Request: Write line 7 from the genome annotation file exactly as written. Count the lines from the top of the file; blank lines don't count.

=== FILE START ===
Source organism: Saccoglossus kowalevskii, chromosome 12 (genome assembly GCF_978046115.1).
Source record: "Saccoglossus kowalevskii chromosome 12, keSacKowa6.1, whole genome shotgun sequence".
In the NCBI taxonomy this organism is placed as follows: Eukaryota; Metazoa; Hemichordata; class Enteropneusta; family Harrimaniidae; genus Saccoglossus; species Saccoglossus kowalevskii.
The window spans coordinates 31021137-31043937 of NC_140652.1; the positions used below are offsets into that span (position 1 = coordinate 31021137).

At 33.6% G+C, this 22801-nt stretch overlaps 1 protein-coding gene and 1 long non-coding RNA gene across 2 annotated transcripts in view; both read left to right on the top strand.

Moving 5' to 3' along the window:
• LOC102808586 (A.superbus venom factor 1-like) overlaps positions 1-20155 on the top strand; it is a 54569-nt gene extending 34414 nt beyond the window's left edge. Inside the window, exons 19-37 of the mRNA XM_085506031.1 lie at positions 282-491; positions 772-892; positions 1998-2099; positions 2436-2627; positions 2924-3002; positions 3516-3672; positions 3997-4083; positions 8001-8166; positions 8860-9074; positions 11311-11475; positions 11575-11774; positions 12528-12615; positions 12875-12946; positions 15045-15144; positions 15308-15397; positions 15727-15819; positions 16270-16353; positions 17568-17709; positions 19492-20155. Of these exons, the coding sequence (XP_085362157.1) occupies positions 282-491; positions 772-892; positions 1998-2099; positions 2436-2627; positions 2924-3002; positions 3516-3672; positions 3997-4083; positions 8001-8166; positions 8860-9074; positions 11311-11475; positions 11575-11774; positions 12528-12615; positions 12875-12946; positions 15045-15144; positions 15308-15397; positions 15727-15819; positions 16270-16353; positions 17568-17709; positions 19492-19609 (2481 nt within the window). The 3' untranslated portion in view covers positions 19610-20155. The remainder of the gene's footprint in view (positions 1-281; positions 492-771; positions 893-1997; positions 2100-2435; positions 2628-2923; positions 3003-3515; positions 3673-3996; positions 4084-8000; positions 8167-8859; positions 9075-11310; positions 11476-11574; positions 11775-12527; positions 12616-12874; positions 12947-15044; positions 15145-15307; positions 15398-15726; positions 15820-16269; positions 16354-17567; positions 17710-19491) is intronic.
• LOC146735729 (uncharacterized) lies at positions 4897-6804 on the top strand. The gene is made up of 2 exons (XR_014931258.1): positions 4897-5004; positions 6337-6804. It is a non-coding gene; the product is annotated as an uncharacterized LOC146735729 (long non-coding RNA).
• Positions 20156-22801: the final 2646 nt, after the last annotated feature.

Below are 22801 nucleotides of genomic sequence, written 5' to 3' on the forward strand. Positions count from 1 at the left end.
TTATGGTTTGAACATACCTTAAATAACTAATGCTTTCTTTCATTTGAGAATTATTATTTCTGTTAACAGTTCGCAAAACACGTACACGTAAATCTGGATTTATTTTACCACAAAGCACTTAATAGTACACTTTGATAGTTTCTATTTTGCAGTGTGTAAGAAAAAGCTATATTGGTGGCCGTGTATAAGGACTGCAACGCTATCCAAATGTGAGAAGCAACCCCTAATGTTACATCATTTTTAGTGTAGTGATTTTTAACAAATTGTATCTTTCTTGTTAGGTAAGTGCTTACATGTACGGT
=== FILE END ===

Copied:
• LOC102808586 (A.superbus venom factor 1-like) overlaps positions 1-20155 on the top strand; it is a 54569-nt gene extending 34414 nt beyond the window's left edge. Inside the window, exons 19-37 of the mRNA XM_085506031.1 lie at positions 282-491; positions 772-892; positions 1998-2099; positions 2436-2627; positions 2924-3002; positions 3516-3672; positions 3997-4083; positions 8001-8166; positions 8860-9074; positions 11311-11475; positions 11575-11774; positions 12528-12615; positions 12875-12946; positions 15045-15144; positions 15308-15397; positions 15727-15819; positions 16270-16353; positions 17568-17709; positions 19492-20155. Of these exons, the coding sequence (XP_085362157.1) occupies positions 282-491; positions 772-892; positions 1998-2099; positions 2436-2627; positions 2924-3002; positions 3516-3672; positions 3997-4083; positions 8001-8166; positions 8860-9074; positions 11311-11475; positions 11575-11774; positions 12528-12615; positions 12875-12946; positions 15045-15144; positions 15308-15397; positions 15727-15819; positions 16270-16353; positions 17568-17709; positions 19492-19609 (2481 nt within the window). The 3' untranslated portion in view covers positions 19610-20155. The remainder of the gene's footprint in view (positions 1-281; positions 492-771; positions 893-1997; positions 2100-2435; positions 2628-2923; positions 3003-3515; positions 3673-3996; positions 4084-8000; positions 8167-8859; positions 9075-11310; positions 11476-11574; positions 11775-12527; positions 12616-12874; positions 12947-15044; positions 15145-15307; positions 15398-15726; positions 15820-16269; positions 16354-17567; positions 17710-19491) is intronic.